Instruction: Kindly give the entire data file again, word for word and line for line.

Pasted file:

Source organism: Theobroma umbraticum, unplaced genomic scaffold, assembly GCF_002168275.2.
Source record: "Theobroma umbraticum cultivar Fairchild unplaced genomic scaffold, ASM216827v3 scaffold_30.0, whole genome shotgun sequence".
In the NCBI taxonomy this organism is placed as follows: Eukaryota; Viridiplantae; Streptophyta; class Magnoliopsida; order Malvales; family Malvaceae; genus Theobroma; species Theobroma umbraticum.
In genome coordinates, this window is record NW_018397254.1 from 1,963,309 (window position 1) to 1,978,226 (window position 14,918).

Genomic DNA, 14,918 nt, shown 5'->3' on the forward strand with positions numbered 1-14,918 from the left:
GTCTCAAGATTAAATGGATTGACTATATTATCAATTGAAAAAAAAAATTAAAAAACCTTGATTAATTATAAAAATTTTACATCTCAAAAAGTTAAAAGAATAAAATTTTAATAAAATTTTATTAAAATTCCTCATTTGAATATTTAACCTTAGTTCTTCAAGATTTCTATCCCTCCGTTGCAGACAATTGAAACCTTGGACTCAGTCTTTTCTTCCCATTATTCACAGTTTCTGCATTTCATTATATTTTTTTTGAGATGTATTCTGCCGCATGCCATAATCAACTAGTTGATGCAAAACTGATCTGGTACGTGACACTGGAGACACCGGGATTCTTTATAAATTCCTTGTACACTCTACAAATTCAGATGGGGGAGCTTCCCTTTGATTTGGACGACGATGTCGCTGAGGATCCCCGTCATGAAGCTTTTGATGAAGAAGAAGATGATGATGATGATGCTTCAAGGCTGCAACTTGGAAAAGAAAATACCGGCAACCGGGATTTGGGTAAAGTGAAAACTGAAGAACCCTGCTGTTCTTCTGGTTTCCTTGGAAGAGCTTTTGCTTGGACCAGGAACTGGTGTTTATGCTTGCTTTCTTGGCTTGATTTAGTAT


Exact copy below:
Source organism: Theobroma umbraticum, unplaced genomic scaffold, assembly GCF_002168275.2.
Source record: "Theobroma umbraticum cultivar Fairchild unplaced genomic scaffold, ASM216827v3 scaffold_30.0, whole genome shotgun sequence".
In the NCBI taxonomy this organism is placed as follows: Eukaryota; Viridiplantae; Streptophyta; class Magnoliopsida; order Malvales; family Malvaceae; genus Theobroma; species Theobroma umbraticum.
In genome coordinates, this window is record NW_018397254.1 from 1,963,309 (window position 1) to 1,978,226 (window position 14,918).

Genomic DNA, 14,918 nt, shown 5'->3' on the forward strand with positions numbered 1-14,918 from the left:
GTCTCAAGATTAAATGGATTGACTATATTATCAATTGAAAAAAAAAATTAAAAAACCTTGATTAATTATAAAAATTTTACATCTCAAAAAGTTAAAAGAATAAAATTTTAATAAAATTTTATTAAAATTCCTCATTTGAATATTTAACCTTAGTTCTTCAAGATTTCTATCCCTCCGTTGCAGACAATTGAAACCTTGGACTCAGTCTTTTCTTCCCATTATTCACAGTTTCTGCATTTCATTATATTTTTTTTGAGATGTATTCTGCCGCATGCCATAATCAACTAGTTGATGCAAAACTGATCTGGTACGTGACACTGGAGACACCGGGATTCTTTATAAATTCCTTGTACACTCTACAAATTCAGATGGGGGAGCTTCCCTTTGATTTGGACGACGATGTCGCTGAGGATCCCCGTCATGAAGCTTTTGATGAAGAAGAAGATGATGATGATGATGCTTCAAGGCTGCAACTTGGAAAAGAAAATACCGGCAACCGGGATTTGGGTAAAGTGAAAACTGAAGAACCCTGCTGTTCTTCTGGTTTCCTTGGAAGAGCTTTTGCTTGGACCAGGAACTGGTGTTTATGCTTGCTTTCTTGGCTTGATTTAGTAT